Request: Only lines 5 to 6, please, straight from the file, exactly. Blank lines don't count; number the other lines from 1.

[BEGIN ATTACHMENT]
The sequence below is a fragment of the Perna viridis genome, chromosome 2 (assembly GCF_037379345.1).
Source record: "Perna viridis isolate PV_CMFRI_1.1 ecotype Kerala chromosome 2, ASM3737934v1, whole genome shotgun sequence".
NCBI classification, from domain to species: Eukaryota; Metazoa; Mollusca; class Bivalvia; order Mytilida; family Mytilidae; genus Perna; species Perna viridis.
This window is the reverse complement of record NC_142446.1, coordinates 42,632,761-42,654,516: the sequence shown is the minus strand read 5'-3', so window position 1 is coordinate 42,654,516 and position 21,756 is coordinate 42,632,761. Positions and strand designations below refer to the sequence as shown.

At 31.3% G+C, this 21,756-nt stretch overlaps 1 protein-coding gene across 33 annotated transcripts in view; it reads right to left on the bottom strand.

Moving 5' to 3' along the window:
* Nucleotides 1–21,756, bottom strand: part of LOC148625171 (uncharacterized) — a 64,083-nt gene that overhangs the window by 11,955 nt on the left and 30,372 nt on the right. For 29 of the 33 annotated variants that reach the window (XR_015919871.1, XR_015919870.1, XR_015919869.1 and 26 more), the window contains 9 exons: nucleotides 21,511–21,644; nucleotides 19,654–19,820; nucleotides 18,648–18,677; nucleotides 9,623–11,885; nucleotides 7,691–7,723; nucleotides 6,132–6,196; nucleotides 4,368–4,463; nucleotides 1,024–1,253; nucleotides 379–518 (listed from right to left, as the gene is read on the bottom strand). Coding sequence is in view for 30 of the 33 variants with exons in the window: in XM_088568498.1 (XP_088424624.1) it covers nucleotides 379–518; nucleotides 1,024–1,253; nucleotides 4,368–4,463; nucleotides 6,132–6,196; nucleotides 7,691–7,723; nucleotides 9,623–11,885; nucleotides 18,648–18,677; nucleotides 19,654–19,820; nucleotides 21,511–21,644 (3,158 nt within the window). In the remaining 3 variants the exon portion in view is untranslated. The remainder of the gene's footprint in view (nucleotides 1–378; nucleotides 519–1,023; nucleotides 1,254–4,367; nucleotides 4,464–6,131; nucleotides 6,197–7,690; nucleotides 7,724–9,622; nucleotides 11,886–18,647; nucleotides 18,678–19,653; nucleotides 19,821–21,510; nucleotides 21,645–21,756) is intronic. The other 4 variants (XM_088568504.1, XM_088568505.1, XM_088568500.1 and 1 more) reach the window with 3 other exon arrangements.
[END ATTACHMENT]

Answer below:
At 31.3% G+C, this 21,756-nt stretch overlaps 1 protein-coding gene across 33 annotated transcripts in view; it reads right to left on the bottom strand.

Moving 5' to 3' along the window: